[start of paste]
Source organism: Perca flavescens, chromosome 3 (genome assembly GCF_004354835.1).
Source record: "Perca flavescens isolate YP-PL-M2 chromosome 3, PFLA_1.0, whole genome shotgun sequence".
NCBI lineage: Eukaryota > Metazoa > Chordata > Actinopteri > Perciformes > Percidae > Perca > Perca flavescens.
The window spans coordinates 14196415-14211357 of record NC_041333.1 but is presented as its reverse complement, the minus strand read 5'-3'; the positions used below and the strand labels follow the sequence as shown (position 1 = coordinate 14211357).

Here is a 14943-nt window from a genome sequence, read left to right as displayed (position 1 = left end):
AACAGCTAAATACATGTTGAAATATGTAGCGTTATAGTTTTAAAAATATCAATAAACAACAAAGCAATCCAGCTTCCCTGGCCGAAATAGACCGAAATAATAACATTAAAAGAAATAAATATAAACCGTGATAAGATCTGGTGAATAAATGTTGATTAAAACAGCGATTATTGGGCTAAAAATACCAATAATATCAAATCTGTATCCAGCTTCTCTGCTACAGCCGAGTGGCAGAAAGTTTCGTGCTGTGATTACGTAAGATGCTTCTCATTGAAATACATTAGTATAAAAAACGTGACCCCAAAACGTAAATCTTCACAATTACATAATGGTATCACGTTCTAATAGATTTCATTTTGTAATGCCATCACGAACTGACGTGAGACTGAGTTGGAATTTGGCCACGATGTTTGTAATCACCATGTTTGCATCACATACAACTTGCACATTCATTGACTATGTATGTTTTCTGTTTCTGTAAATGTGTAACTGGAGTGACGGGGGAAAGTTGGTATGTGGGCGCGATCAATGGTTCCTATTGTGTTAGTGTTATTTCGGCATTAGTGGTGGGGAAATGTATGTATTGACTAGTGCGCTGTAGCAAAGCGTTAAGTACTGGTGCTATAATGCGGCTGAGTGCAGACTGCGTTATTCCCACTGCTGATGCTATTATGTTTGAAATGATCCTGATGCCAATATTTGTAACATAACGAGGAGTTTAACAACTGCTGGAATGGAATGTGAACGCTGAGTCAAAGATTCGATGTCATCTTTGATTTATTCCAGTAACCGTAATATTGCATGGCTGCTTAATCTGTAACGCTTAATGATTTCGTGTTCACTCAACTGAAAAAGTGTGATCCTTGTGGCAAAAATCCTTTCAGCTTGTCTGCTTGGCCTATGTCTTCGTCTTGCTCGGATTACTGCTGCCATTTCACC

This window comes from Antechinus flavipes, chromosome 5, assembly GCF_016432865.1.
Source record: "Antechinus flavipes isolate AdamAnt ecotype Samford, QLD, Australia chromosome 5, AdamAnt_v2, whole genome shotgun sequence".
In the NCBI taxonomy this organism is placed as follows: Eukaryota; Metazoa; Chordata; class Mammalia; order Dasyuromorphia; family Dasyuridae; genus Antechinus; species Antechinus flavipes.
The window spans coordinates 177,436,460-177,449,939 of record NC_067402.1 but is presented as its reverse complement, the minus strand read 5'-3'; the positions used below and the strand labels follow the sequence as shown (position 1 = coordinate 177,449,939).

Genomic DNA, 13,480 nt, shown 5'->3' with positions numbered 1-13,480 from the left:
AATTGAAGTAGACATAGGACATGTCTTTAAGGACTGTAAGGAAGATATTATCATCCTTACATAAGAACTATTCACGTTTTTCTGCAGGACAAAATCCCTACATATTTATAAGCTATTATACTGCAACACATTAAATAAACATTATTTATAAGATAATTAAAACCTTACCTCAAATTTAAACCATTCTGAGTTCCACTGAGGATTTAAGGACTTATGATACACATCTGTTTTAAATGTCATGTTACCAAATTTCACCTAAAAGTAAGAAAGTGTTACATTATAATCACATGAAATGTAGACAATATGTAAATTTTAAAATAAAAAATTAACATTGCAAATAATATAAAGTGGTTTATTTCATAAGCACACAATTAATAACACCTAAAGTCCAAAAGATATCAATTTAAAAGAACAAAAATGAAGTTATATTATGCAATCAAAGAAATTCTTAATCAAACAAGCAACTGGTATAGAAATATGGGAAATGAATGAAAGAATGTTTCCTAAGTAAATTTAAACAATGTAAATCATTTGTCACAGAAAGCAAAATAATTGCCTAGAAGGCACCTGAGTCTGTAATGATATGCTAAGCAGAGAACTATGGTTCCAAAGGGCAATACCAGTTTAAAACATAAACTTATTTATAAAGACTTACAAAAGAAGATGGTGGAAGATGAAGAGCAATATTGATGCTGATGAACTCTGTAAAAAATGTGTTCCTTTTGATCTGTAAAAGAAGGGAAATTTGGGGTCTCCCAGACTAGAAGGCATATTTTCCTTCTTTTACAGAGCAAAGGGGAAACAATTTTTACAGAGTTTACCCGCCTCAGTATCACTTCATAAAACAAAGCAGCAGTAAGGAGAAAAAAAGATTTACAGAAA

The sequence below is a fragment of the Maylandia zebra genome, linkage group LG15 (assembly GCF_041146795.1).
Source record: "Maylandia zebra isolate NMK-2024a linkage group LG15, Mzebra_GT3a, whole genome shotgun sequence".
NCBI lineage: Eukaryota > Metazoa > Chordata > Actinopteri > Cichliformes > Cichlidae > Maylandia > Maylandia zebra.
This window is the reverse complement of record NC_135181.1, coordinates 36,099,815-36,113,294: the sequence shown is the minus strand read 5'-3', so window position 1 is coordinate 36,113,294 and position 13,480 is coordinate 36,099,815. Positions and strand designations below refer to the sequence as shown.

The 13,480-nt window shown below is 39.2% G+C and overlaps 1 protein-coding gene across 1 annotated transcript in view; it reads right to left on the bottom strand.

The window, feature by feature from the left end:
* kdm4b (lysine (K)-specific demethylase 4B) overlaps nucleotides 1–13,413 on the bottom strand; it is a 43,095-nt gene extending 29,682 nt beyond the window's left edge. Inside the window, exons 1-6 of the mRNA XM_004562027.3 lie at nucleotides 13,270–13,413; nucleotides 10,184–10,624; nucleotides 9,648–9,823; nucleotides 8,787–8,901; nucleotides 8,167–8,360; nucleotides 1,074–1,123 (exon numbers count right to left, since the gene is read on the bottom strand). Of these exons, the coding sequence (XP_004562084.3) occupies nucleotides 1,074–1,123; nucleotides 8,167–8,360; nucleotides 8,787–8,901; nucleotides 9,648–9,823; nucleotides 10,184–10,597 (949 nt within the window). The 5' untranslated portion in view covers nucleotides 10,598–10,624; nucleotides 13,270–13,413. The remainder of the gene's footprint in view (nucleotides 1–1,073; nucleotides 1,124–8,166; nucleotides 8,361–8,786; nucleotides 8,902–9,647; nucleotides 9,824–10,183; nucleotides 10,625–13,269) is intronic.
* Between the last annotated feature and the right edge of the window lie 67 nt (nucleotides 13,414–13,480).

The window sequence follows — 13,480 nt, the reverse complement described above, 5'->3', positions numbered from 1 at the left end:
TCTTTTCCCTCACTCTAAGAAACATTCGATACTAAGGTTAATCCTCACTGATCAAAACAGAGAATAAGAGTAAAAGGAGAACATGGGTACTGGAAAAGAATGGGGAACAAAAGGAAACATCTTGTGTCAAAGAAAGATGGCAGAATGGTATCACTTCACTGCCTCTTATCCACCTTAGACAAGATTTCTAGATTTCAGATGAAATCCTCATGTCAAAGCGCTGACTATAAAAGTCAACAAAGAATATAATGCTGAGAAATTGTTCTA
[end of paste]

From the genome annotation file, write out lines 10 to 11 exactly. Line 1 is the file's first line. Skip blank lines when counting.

The window spans coordinates 177,436,460-177,449,939 of record NC_067402.1 but is presented as its reverse complement, the minus strand read 5'-3'; the positions used below and the strand labels follow the sequence as shown (position 1 = coordinate 177,449,939).

Genomic DNA, 13,480 nt, shown 5'->3' with positions numbered 1-13,480 from the left: